2. It’s authentic. These guys are geeks. Wright told me the CEO — Tom Dickson, who’s featured in the video — is an engineer. It comes across. This stuff ain’t slick, folks, and if it were it wouldn’t work. (I love the proud and cheesy smile while he watches his company’s blender reduce some object to dust.)
  3. It’s original. Figure out what your unique value is. Then film it and put it up there. Don’t copy Blendtec, or Ray-Ban, or Dove. This may be the hardest part.
  4. It actually connects to the value of the product. You see these videos and you can’t help saying “Can that blender really do that? Maybe I should get one.” And many people do. You could be a hit on YouTube with a video that doesn’t connect to the value of your product, but that will help your ego a lot more than your sales.

Number one I revise to say that it “evokes an emotional response.” Funny is good. But you can also be touching, provocative, or shocking to the same effect.

Number 2 and 3, Authenticity and Originality are crucial points. The video needs to be honest, and it needs to be something new. If it’s not something new, like a spoof, then it just needs to be done in a new way. That’s still originality.

Number four is the most important of them all, because without a connection to the value of your product, it will be just another silly video that people share and forget about. (Look at Bridezilla as the perfect example of this. Does anyone remember that this video was for Sunsilk?) This is where real brainstorming, or perhaps just a brainflash, comes in.

George Wright noticed sawdust on the floor of the Blendtec testing rooms because Tom Dickson was testing their industrial blenders in unconventional ways. George envisioned a niche audience that might appreciate these experiments, and he was absolutely right. It’s hard to believe, but Blendtec has made blenders cool for men. Every guy I’ve asked who has seen one of these videos claims to want one. Now whether that’s to help out in the kitchen or to reduce found objects to dust, that is the question.

iPhone Demographics and Six Degrees of Separation from the Source

iPhone Demographics

I subscribe to Drew’s Marketing Minute with Google Reader. He posted this nice graphic showing pre-launch demographic research on the iPhone from Solutions Research Group.

I like to find the source of an image or an article, but I also like to give credit to someone that points me in the right direction. It’s just good blogging ettiquite. But when does all of this mutual back-scratching and kudos-giving go too far? Many years ago my friend Scott said he hated blogs because they polluted the internet with search results that just linked to each other, and made it more difficult to find the source of anything. I think he missed the point of blogging, but I also think he had a point of his own. Now when I’m looking for the source I often see how far I have to go to find it. In this case, it felt a bit ridiculous. Watch:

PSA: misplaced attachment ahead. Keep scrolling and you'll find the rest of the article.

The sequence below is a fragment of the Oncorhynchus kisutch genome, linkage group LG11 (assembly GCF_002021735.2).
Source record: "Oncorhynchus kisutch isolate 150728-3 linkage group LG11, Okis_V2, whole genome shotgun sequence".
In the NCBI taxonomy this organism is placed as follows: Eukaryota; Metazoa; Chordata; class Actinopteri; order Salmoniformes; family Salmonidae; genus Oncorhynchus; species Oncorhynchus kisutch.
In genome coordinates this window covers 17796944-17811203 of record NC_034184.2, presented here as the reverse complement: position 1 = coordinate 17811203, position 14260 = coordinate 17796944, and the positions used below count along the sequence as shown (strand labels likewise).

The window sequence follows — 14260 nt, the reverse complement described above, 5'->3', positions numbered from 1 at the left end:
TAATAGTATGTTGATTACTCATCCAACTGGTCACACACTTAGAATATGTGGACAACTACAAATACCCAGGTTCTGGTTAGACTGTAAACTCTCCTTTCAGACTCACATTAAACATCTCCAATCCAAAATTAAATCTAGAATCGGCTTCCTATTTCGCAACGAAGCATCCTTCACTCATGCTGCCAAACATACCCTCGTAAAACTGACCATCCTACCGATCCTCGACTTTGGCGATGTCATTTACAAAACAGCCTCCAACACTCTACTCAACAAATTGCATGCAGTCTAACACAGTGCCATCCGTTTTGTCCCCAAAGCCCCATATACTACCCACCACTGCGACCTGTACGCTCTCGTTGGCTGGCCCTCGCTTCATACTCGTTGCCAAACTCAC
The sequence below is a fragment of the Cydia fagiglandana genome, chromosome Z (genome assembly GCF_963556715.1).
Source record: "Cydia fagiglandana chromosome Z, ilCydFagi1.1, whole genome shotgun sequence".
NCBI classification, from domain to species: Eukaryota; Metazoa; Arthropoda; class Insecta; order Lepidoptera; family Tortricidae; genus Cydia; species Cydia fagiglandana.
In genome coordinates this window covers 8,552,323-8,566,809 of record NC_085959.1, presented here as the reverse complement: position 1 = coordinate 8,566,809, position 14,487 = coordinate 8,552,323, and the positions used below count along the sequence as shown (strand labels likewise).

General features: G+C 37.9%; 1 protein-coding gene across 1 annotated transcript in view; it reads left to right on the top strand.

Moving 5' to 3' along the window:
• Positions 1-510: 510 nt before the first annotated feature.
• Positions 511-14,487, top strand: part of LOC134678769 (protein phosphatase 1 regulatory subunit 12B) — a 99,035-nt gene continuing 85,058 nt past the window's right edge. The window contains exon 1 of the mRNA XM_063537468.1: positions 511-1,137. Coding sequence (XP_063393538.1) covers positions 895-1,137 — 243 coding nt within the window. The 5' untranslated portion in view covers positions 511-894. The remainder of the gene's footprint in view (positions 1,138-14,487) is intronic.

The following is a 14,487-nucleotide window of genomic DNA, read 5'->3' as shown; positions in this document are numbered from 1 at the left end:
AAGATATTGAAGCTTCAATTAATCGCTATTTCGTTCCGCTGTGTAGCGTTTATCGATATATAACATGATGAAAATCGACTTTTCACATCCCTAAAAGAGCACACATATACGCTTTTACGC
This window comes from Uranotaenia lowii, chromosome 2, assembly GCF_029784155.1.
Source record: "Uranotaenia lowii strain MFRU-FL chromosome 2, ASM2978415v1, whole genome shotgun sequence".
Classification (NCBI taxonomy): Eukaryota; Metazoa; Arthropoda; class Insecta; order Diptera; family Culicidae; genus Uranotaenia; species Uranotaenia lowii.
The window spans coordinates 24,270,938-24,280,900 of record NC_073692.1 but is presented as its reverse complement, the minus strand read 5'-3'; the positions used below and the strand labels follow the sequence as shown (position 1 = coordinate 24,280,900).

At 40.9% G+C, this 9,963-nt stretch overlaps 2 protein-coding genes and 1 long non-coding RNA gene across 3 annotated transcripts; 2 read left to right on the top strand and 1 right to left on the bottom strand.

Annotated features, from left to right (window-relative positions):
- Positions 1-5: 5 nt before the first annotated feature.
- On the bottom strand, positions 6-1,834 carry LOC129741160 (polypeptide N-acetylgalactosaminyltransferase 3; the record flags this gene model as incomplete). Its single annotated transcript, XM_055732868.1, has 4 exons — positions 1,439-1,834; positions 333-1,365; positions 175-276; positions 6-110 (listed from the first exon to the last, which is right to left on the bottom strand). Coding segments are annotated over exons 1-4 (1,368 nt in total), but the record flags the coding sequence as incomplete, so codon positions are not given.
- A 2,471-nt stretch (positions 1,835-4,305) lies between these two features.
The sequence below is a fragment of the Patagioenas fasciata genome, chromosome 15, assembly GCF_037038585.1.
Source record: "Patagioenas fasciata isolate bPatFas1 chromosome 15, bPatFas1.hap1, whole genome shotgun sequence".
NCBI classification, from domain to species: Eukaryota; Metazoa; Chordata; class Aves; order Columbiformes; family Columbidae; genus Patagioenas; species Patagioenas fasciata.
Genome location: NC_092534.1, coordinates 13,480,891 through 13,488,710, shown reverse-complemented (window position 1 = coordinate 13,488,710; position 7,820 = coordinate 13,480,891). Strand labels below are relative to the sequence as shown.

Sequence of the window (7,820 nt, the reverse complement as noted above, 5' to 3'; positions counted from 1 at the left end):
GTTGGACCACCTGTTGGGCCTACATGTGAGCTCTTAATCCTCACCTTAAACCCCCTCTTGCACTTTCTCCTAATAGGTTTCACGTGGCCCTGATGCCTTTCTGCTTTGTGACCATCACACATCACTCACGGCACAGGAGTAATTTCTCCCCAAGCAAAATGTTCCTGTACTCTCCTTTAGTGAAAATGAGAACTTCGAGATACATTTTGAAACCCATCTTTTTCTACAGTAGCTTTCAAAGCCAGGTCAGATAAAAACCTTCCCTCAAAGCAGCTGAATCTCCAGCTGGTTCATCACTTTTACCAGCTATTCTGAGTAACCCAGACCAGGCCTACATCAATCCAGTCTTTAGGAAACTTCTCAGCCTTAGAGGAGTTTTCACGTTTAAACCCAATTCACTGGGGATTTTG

iPhone Buyers Analysis at
There is no box
via Drew’s Marketing Minute
via Trendsspotting
via Design Sojourn
via Darla Mack
via Cellular-News
which mentioned Solutions Research Group, but neglected to provide a link and I still had to Google it to find the original.

Amazing! Six degrees of separation from the source to read about their little study.

Creators vs Consumers

For years I have been saying that there are only two kinds of people in this world: Creators (people who make things) and Consumers (people who… well… consume things. Creators are active, Consumers are passive. It was a nice little theory, with only one nagging inconsistency: what about me? I like to do both. What camp do I fall into?

Enter Forrester’s new report entitled Social Technographics. Don’t let the title intimidate you: Charlene Li and Josh Bernoff have taken a friendly and measured approach to the debate by dividing online behaviour into six different categories of participation: Inactives (52%), Spectators (33%), Joiners (19%), Collectors (15%), Critics (19%), and Creators (13%). Each one of these categories describes a higher level of interaction, hence the ladder metaphor as seen in the image below.

Online Ladder of Participation

This has some interesting implications for advertising and marketing. Steve Rubel, from Micro Persuasion, has these thoughts:

For each program, assess where your audience sits on this continuum. Are they inactives, creators or somewhere in between? The key is to then devise the right kind of communication strategy depending on what you discover. Let’s put this into action.

For example, let’s say you have a start-up that has a new piece of blogging software that bloggers will love. Then you should execute a peer-to-peer program that primarily targets creators, collectors and critics while largely ignoring inactives.

“The value of Social Technographics,” blogs Charlene, “Comes when it’s used by companies to create their social strategies. For example, in the report we look at how Social Technographics profiles differ by primary life motivation, site usage, and even PC ownership. “

Profiles

I will be thinking about these categories the next time I sit down to strategize the next online campaign. Here’s a recap of what I’ve learned from Forrester today:
There’s only SIX kinds of people in this world… And don’t ask the average American family to create content for you any time soon, unless they use an Apple computer.